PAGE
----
Truman to offer one credit hour class for employees in Kraft Heinz agreement

A professor writes on the board. A one credit hour class will be taught to help Kraft Heinz employees from Guam and Hawaii transition. Photo from TMN archives

University President Sue Thomas will teach a one-credit-hour class for Kraft-Heinz employees who are a part of Truman State University’s agreement with the company. 

The class is intended to ease the transition of the employees recruited from the American territory of Guam and Hawaii to the Kirksville area and set them up for long-term success, Thomas said. The class will be required for those living on campus. 

The class will be pass/fail and will take place over the two months the students are on campus.  

Tyana Lange, vice president for enrollment and marketing, said the class will be a hybrid course based on the one-credit class international students are required to take. That class’ syllabus will be the basis for the new class, with some adjustments specific to these students. 

“That’s kind of the goal of this transition is, to be able to use our resources to help them, help the students, and this one credit hour course allows them to learn about not just Truman, but part of that is about Kirksville,” Lange said.

Thomas said she is a tenured, full professor and has a Ph.D. in social psychology, which has helped her understand transitions and cultural differences. She also wanted to teach the class because she did not want to add the class on top of another faculty member’s current workload.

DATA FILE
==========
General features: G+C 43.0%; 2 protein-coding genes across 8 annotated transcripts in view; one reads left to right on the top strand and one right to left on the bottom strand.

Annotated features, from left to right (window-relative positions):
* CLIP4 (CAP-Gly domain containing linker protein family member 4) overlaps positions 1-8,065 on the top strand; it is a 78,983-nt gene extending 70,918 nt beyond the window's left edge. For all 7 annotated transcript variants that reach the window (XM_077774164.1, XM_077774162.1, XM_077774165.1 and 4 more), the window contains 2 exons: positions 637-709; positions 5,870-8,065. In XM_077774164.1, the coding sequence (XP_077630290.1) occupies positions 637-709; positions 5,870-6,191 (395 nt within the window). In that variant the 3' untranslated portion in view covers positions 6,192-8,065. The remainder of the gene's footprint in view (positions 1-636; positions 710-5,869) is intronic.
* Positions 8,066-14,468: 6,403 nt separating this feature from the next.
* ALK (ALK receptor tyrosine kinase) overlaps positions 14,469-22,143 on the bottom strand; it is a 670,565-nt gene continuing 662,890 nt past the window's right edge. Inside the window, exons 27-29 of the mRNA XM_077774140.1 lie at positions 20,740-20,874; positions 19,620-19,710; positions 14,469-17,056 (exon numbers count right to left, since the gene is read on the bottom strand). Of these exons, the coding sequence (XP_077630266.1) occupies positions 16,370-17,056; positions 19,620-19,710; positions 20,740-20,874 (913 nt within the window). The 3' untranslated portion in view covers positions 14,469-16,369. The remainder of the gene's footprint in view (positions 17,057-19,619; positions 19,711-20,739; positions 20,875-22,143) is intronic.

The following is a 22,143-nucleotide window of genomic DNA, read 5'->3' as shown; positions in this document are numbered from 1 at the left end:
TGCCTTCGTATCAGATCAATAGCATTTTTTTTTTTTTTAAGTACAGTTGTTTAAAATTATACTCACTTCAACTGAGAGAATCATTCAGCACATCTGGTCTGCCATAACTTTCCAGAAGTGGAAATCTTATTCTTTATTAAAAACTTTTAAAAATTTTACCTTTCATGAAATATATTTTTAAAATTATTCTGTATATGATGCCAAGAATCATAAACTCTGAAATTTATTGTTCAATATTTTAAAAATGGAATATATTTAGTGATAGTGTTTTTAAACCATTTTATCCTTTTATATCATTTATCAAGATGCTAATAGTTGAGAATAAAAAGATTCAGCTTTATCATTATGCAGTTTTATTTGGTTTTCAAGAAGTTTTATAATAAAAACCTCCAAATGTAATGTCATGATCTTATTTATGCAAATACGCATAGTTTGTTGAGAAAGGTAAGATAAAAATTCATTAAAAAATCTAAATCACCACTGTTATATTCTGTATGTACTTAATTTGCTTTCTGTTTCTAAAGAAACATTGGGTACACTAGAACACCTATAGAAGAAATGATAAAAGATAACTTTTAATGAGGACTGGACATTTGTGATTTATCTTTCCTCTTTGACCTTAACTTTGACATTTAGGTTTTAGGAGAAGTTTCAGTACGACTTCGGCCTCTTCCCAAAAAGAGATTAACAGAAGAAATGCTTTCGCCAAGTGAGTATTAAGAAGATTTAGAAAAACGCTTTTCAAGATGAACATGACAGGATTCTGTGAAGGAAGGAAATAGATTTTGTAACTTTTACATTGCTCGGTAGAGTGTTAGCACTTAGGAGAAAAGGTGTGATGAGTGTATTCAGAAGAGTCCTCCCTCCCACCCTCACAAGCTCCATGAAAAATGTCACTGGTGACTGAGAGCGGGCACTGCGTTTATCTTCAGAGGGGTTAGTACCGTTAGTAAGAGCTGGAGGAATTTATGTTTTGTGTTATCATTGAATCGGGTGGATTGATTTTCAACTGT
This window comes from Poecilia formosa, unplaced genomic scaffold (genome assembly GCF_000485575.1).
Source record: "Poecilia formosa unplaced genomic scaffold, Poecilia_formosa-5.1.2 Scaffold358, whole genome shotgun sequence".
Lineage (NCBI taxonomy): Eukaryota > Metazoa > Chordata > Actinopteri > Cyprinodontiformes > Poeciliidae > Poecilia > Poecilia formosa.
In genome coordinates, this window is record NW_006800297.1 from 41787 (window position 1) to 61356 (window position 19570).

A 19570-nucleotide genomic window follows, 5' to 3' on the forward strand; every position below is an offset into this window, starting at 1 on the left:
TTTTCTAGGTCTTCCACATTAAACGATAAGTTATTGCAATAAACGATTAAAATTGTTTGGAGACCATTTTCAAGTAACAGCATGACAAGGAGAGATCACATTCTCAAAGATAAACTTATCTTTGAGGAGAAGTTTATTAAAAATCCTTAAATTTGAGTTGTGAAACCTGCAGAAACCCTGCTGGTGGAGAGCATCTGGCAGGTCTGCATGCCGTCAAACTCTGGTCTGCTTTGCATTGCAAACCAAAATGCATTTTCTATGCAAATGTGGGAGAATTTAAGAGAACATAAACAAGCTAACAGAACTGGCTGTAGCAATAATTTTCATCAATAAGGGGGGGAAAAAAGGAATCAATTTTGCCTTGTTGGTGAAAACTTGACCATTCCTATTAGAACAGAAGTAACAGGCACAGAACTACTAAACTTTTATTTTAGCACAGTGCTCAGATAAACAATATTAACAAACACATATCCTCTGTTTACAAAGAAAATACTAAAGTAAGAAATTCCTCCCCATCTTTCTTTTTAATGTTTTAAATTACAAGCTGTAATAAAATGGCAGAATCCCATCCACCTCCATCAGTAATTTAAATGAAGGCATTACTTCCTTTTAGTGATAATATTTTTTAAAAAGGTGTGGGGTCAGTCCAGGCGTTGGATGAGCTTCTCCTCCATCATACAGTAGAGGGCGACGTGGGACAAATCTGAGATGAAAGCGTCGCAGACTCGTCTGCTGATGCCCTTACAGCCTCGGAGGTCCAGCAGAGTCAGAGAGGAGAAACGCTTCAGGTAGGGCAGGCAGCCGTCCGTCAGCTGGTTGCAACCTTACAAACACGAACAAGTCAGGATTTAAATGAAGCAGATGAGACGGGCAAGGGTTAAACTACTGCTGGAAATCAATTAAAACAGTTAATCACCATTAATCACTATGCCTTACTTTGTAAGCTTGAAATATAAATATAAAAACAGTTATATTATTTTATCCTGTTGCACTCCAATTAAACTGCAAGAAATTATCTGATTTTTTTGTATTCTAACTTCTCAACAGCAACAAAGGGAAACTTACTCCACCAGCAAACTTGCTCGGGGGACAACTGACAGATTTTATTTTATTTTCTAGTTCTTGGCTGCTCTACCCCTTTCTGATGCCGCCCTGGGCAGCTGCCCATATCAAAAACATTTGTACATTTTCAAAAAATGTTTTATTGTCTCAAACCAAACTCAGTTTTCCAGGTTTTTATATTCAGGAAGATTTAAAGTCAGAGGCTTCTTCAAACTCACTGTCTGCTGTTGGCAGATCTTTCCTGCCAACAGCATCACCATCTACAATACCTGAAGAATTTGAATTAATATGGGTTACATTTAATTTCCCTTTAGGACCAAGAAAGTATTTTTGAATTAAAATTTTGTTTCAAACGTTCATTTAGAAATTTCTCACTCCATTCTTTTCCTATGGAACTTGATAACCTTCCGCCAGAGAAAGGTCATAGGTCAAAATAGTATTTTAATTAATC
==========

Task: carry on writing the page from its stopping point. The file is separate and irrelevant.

Thomas said the class was important enough she would make time for it despite her busy schedule. 

“I felt very clearly that I could do it well, and I’m very committed to making it successful,” Thomas said. “I have a lot of teaching experience and an understanding of how to support transitions, so it made sense for me to do it.” 

She has missed teaching during her time in administration, Thomas said. This class will be a way for her to teach without it being too demanding of her time.

Lange said the students, who will live in the currently-unoccupied Centennial Hall, will be able to use the Centennial common area as a classroom to build community and make it easy for them to get there. 

Thomas said the course will cover a variety of transition topics including financial literacy, making Kirksville a home and cultural differences. She will bring in community members to share opportunities in Kirksville as guest speakers.